ACO Building Drainage, meanwhile, used this year’s Futurebuild to showcase a blue roof attenuation system designed to “help increase building resilience and futureproof performance during increasing extreme weather conditions”. The system operates as an open attenuation tank that functions independently of the roof’s waterproofing and drainage system and allows for the controlled drainage of rainwater on all roof types.

An increased focus on sustainability, both in terms of its product offering and its own business operations, is said to be at the heart of ACO’s ongoing strategy.

In exceedance conditions the roof can drain quickly as the system allows water to discharge by an internal overflow, as well as around the perimeter of the tank. As a result, the system meets planning conditions and Building Regulations without compromising roof waterproofing or overloading the roof structure. Additionally the system is compliant with Flat Roofing and Drainage building standards and the SuDS Manual hydraulic design guidance.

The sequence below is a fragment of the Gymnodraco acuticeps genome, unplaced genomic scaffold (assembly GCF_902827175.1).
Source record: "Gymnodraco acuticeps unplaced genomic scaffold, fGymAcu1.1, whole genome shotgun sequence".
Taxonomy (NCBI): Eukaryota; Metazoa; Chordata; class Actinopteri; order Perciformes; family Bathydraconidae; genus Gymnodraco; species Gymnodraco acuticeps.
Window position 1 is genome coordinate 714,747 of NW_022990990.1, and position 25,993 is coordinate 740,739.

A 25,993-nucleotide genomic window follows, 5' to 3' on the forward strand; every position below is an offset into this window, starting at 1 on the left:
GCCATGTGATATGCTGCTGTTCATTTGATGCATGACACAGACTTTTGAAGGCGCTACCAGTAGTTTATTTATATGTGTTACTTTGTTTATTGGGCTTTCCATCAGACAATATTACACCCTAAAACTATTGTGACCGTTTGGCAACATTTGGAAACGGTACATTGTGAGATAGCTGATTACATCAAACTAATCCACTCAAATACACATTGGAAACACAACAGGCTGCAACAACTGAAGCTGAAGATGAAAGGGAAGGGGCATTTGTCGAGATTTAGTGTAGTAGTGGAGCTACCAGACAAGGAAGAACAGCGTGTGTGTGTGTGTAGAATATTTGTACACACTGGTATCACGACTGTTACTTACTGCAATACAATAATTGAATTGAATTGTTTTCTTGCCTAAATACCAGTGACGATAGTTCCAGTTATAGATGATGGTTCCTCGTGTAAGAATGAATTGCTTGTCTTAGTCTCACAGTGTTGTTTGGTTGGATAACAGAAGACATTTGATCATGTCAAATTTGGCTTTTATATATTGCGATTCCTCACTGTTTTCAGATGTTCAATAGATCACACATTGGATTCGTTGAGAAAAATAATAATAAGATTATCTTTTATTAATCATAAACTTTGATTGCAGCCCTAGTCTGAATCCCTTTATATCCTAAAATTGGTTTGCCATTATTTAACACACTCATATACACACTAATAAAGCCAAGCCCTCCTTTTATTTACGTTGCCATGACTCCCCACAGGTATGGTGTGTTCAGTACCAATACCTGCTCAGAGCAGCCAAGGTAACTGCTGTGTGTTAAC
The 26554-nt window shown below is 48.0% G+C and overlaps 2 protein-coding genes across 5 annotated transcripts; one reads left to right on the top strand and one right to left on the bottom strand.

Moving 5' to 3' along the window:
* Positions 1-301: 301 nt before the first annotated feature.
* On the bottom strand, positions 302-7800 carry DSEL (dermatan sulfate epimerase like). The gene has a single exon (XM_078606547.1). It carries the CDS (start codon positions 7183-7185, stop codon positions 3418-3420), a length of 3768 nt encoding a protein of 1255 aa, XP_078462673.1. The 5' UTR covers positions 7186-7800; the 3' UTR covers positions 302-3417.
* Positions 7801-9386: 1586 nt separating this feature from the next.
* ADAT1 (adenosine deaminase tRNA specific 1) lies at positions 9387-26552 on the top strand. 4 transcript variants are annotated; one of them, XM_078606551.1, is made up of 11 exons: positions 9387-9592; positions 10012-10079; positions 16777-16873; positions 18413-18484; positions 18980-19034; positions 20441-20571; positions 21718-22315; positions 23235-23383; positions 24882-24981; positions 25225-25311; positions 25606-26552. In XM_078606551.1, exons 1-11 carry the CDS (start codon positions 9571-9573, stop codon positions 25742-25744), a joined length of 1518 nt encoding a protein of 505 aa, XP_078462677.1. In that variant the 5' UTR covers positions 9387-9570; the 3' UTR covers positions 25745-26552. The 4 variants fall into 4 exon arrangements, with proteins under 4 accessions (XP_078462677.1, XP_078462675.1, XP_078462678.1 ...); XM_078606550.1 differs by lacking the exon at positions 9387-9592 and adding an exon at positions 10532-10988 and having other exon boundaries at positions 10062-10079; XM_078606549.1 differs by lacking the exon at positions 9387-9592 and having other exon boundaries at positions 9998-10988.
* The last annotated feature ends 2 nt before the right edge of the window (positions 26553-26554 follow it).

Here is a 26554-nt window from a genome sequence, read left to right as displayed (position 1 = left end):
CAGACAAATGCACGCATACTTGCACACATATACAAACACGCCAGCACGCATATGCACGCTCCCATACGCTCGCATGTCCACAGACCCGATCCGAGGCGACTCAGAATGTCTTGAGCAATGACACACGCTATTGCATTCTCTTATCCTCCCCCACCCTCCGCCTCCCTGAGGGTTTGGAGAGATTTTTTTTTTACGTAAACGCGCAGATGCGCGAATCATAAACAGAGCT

Suitable for both new build and retrofit schemes, it can be constructed on any new or existing flat roof where roof waterproofing has been applied. It is also suitable when used as part of a combined passive irrigation or active rainwater harvesting system.

Kevin Bohea, Divisional Managing Director at ACO Building Drainage, said: “One of the challenges facing most blue roof systems is the extent to which they can mitigate the building risk involved in holding water on a roof for extended periods.

“Conventional blue roofs come with increased risk of a water penetration which could cause long-term damage to the building structure. Our patented system removes this risk thanks to the separate attenuation tank, which essentially prevents the water encountering the waterproofing of the building during design events.”

Click the link for more information on ACO’s sustainability initiatives, including videos and design guides.